The good news is that Apple have decided to give their MagSafe technology to the Wireless Power Consortium to be incorporated into the new and improved Qi2 standard. Quoting from the consortium’s announcement about Qi v2.0:

The Qi v2.0 standard consists of two profiles, the Magnetic Power Profile (MPP) which is based on MagSafe® technology contributed by Apple to WPC and branded with the Qi2 logo, and an enhancement to the existing wireless charging Extended Power Profile (EPP) that does not include magnets but complies with the Qi v2.0 standard. New Qi v2.0 EPP products will be branded with the existing Qi logo consumers know and use today.

Let’s break that down a little bit. We need to learn the new terminology – Magnetic Power Profile, or MPP is what they’re calling their implementation of MagSafe. They say if a device has MPP, that it will have the Qi2 logo. But there will also be Qi v2.0 devices that don’t have Magnetic Power Profile. Those devices will not have the new fancy Qi2 logo, but rather the old Qi logo.

I don’t know about y’all, but it sure sounds like the Wireless Power Consortium folks went out for beers with the USB Implementers Forum folks and decided it would be super fun to be just as confusing with their specs and product marking rules.

This leads me to want to explain how this whole magnetic charging even works in the first place. For the electrical engineers listening, put your pencils down and just bear with me as I oversimplify my explanation so the audience doesn’t go into a coma.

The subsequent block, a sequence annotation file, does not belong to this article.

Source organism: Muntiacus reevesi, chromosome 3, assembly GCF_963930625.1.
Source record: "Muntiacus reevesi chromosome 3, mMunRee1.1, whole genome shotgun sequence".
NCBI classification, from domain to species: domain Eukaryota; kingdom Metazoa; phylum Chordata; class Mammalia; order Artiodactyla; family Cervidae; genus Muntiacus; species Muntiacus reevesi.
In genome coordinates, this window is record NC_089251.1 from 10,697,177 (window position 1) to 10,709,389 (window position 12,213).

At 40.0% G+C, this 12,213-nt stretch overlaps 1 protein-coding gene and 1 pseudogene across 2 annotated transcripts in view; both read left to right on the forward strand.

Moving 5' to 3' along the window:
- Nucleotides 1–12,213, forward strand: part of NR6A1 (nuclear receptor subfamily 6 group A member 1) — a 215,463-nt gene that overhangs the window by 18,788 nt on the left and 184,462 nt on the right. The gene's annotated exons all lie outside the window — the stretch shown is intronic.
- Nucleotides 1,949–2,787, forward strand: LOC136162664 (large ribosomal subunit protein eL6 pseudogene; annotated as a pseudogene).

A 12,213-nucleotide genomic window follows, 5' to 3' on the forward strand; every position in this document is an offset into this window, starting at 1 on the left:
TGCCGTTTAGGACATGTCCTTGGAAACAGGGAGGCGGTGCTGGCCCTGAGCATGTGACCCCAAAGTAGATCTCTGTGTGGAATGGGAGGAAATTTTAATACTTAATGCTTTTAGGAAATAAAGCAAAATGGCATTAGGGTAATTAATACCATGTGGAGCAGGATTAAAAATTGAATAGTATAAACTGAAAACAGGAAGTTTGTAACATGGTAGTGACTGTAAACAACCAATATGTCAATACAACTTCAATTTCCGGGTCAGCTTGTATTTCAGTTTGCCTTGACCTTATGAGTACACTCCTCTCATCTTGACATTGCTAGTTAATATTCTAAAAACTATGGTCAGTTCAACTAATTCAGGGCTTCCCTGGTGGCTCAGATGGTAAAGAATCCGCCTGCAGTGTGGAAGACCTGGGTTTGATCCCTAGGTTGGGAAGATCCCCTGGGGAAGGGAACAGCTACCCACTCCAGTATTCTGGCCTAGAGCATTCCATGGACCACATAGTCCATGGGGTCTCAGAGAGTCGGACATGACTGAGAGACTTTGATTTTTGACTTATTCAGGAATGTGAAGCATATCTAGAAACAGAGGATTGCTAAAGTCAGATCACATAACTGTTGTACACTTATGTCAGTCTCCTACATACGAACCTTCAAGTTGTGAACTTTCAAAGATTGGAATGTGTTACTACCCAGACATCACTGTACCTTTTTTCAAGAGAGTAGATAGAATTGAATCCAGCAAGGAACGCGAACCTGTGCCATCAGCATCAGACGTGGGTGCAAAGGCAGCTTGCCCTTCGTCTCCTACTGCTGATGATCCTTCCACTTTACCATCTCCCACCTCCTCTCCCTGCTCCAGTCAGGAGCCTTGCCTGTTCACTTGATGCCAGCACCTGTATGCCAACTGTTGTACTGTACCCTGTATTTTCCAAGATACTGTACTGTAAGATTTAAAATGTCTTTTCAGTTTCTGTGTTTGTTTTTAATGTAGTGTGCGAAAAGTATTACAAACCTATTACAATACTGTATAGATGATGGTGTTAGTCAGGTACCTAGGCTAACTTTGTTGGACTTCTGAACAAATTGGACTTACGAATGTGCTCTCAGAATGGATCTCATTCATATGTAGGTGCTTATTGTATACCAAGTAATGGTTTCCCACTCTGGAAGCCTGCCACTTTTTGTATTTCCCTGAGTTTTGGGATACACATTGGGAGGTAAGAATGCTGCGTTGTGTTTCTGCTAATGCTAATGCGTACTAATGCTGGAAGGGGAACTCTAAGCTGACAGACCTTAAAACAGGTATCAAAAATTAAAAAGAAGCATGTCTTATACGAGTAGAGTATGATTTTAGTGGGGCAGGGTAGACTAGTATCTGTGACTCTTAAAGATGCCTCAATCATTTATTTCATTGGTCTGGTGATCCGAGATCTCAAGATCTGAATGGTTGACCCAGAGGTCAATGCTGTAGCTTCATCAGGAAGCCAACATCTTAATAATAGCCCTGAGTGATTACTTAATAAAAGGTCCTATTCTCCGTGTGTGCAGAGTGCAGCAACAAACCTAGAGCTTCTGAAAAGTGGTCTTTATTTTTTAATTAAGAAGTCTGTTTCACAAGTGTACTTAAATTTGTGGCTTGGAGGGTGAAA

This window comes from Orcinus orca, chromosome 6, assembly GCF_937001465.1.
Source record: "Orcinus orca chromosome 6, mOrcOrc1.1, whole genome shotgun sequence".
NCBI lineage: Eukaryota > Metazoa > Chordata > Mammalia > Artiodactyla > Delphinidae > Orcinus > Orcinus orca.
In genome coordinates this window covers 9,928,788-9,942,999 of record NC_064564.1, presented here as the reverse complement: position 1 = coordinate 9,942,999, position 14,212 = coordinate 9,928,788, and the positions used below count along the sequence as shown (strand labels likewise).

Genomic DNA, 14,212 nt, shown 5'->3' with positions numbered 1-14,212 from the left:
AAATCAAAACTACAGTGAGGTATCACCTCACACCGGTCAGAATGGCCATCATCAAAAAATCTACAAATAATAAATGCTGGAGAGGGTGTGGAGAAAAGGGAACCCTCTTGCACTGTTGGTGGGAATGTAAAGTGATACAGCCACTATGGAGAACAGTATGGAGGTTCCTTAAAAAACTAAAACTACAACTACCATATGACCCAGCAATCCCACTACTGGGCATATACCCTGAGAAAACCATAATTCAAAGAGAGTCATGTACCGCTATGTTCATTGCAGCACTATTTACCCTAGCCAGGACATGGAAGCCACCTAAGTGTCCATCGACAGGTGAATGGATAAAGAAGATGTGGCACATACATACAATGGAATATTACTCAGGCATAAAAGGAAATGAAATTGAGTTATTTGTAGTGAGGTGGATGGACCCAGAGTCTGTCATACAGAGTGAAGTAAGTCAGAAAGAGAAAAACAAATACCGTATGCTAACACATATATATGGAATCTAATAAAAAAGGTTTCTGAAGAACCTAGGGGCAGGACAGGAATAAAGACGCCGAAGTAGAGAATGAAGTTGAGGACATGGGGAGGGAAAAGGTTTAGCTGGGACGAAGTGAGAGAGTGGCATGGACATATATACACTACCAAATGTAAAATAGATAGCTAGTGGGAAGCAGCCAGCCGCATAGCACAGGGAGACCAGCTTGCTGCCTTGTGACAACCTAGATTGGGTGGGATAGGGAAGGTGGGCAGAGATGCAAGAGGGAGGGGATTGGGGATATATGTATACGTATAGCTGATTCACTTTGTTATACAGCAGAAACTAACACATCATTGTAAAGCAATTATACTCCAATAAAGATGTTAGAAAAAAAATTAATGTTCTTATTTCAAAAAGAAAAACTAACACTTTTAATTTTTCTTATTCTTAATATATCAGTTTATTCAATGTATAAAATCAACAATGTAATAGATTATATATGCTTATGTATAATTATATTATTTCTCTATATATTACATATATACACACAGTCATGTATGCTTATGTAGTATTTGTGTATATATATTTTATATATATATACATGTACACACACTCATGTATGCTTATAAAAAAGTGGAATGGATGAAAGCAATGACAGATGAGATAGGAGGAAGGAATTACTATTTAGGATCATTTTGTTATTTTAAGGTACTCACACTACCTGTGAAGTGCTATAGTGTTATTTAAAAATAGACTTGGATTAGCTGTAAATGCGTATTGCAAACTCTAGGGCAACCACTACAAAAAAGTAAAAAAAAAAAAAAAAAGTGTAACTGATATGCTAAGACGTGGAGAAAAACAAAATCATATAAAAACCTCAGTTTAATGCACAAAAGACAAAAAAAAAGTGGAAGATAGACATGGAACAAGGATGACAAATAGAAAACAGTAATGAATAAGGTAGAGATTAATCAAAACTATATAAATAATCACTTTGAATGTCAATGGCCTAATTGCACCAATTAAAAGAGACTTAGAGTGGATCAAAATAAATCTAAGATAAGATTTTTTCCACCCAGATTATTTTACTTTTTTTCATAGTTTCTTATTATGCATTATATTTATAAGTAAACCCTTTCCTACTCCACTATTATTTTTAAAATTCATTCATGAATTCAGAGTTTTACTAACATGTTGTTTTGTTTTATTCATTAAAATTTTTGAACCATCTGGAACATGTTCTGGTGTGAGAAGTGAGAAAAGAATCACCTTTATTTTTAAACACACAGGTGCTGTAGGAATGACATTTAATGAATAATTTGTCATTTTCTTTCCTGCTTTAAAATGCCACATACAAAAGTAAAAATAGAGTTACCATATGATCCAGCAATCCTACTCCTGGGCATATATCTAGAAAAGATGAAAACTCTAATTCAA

Electro-Magnetism 101

First, we’re going to talk about Faraday’s Law of Induction. You may have heard people talk about a Farraday cage when they try to make a cell phone call inside of a metal elevator. Yes, this is the same Faraday.

Here’s what Faraday figured out. If you take a coil of wire and send electricity through it, it will induce a magnetic field. Ok, that’s kind of cool, but what good is that information?

drawing of a slice through a coil of wire with arrows designating the shape of the magnetic field
By Geek3 – Own work, CC BY-SA 3.0, https://commons.wikimedia.org/w/index.php?curid=10618762

Picture coiling a wire around some kind of cylinder, like maybe a wood dowel. Pull the dowel out and you have a kind of spiral of wire. Now stick a smaller magnetic rod through the middle of that spiral. If you send electricity through the spiral of wire, the magnetic field that gets induced will actually move the magnetic rod. They call this process the creation of an electromotive force.

This is a fun experiment to do with kids. When our son Kyle was 13, we helped him and his lab partner Darius do this experiment. While Steve and I tried to engender excitement in them at this amazing feat of electromagnetism, they reacted exactly as you would imagine two teenage boys to react – utter boredom. Oh well, we had fun.

two teenage boys holding wires and using a battery and magnet while measuring using a meter
Kyle and Darius Pretending to Enjoy Learning About Electromagnetism

Now that we understand that current can move a magnet, let me blow your mind. A moving magnet can induce electricity into a coil of wire. 🤯. Yes, it works in both directions. Grab that cylindrical magnet and move it back and forth along its axis, and you can measure the electrical current changing in the wire. I love science.

We need one more piece of the story before I can connect the dots back to magnetic chargers.

We’ve established that running electricity (current) through a coil of wire induces a magnetic field around the wire. We don’t need a magnet inserted into the coil for this to be true. That was just a way to demonstrate the electromotive force.